Non-free Octave GUIs
neil at neilzone.co.uk
Wed Apr 4 23:05:29 CEST 2012
On 4 Apr 2012, at 20:32, Jordi Gutiérrez Hermoso wrote:
> is there any legal recourse?
My quick-scan-of-the-situation reaction, and definitely not legal advice, is that I'd be struggling to consider this a GPL violation. Of course, it's not at all relevant what I think — far more relevant is what the owners of copyright in Octave think [which may include what you think!], and even more so what the judge hearing the case might think...
My reaction is that distributing, on its own, a program which shares and receives data from another program, but which does not include any of the code of that other program, does not infringe the copyright in that other program.
A few thoughts cross my mind:
1.) GNU GPL 2.0 provides that "[a]ctivities other than copying, distribution and modification are not covered by this License." If the authors of Xoctave have studied Octave's source code, and even run Octave to check that their application does what it is supposed to do, it's not clear to me that their activities fall within the scope of the licensed activities under the GPL.
2.) No modification of Octave was required, it seems; Xoctave "just" sends and retrieves data to / from vanilla Octave. As such, it's questionable how much, if any of s2 of GNU GPL 2.0 kicks in at all, since the authors have not modified the Program (Octave). Since the initial obligations of s2 "apply to the modified work as a whole," without a "modified work" it is unclear whether s2 applies.
3.) s2 also provides "If identifiable sections of that work are not derived from the Program, and can be reasonably considered independent and separate works in themselves, then this License, and its terms, do not apply to those sections when you distribute them as separate works."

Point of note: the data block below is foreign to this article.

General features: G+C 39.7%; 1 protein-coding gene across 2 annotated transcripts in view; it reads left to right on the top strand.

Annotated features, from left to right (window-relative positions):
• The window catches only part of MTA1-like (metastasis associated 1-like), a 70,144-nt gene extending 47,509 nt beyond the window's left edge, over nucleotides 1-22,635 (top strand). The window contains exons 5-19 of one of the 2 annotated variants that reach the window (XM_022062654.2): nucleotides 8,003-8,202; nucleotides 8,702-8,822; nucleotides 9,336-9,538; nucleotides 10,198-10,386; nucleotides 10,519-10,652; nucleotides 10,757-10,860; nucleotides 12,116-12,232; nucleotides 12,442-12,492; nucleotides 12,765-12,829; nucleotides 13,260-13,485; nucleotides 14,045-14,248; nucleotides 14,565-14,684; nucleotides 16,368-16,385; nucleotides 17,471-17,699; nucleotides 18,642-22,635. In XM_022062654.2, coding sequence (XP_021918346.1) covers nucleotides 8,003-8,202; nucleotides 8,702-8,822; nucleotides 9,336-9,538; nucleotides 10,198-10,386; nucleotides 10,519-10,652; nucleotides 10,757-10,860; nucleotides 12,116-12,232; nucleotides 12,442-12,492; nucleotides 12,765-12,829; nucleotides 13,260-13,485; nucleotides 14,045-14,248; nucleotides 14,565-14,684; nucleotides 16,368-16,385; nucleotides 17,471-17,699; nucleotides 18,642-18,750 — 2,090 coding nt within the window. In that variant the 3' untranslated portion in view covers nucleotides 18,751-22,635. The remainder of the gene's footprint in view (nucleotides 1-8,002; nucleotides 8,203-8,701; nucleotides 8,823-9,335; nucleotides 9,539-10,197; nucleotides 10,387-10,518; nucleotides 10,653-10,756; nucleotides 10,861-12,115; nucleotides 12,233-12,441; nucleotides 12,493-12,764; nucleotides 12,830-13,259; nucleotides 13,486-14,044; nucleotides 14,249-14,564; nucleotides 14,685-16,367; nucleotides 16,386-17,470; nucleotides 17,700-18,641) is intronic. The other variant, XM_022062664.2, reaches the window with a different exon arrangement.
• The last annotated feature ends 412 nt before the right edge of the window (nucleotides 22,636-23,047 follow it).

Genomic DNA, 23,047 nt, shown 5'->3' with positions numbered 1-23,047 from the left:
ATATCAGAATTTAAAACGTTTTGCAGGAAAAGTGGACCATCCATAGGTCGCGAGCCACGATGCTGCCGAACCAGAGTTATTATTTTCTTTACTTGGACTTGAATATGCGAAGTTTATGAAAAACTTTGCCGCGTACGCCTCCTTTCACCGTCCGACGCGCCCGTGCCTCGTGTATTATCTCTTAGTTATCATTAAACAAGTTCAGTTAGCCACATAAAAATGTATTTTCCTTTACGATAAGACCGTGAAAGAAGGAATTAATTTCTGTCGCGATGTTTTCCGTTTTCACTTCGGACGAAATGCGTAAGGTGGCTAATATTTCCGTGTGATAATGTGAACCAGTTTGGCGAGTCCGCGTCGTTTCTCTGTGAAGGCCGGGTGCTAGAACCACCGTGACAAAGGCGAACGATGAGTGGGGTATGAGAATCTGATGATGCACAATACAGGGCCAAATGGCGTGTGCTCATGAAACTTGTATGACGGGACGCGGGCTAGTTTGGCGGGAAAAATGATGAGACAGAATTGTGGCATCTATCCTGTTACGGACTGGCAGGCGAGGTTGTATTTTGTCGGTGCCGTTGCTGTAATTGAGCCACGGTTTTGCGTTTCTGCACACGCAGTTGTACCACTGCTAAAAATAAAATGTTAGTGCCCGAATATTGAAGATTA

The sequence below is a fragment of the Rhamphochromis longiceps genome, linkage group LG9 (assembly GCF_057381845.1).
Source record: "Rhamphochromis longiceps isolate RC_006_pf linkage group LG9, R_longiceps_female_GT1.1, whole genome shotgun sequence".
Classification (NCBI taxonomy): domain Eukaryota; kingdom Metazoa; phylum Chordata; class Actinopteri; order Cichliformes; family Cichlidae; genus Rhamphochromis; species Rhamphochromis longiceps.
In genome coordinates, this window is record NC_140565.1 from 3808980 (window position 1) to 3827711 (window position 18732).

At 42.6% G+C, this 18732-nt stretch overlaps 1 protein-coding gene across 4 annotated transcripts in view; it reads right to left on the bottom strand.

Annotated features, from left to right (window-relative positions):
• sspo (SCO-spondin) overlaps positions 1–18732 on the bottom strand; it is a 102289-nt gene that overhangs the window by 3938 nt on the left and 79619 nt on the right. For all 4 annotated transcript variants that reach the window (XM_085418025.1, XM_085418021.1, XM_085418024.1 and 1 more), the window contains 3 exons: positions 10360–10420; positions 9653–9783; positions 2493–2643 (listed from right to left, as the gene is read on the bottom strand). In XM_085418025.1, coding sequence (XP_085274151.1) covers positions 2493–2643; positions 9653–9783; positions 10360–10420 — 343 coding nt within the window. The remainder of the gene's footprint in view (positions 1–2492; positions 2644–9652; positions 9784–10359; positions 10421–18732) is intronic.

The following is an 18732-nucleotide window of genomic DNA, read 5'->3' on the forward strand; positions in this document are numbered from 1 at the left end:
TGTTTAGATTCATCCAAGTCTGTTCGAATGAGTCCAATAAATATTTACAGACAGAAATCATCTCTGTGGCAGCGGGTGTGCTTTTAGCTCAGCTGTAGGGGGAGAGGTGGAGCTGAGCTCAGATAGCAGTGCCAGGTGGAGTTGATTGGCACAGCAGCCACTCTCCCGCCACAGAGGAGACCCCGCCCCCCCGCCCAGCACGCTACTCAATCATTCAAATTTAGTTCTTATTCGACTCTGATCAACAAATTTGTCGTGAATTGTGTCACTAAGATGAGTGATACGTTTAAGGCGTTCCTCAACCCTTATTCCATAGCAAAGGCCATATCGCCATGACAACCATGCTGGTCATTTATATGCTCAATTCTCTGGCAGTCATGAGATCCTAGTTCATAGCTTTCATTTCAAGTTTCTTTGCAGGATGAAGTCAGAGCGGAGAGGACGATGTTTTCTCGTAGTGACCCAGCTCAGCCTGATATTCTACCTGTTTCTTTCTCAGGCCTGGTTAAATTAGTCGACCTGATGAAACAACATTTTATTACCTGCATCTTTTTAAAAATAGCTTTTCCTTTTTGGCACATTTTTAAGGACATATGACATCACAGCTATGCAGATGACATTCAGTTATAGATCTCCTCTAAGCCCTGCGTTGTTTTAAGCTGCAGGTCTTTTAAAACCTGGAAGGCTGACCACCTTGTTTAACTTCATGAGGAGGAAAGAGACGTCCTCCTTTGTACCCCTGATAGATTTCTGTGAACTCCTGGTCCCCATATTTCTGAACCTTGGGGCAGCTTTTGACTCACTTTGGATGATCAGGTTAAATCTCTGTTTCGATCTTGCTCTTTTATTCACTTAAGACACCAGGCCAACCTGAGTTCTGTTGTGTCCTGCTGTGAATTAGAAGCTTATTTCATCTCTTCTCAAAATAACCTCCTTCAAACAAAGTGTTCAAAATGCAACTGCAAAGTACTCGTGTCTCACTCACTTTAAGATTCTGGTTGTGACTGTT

This does open up a lot of questions — whether Xoctave is "derived" from Octave, whether it is "independent and separate" — but, here, it is clearly distributed as a separate work. One would need to argue that it was derived from Octave, and not independent and separate, to try and catch it within this section.
However, even if one could do so, the section begins "identifiable sections of *that work*". Since this sentence follows "...the modified work as a whole" it would seem that "that work" refers to "the modified work" and, as above, without a modified work, it's arguable that s2 does not apply at all.
("Xoctave connects to GNU Octave via pipes and does not posses GNU Octave installed in the initial installation package. GNU Octave should be downloaded and installed separately").
4.) The GPL FAQ you cited relates to the "mere aggregation" provisions of the licence; my understanding is that Xoctave is not distributed with Octave. As such, even if one were to argue that the distribution of the two does not amount to mere aggregation, on the basis of the intimacy of the resulting binaries when executing, this cannot be the case here, as the developers of Xoctave do not distribute Xoctave with Octave.
5.) As perhaps a wider policy issue, generally speaking, it does not seem right that the development and distribution of an interoperable program should require the permission of the creator of the original program, since this would strike at the heart of interoperability. It's only my opinion, of course, but it would not seem right to me that copyright should have any bite in this situation — but that's a very broad, sweeping statement.
Just my thoughts, as always, and interested to hear the thoughts of others.
neil at neilzone.co.uk | http://neilzone.co.uk
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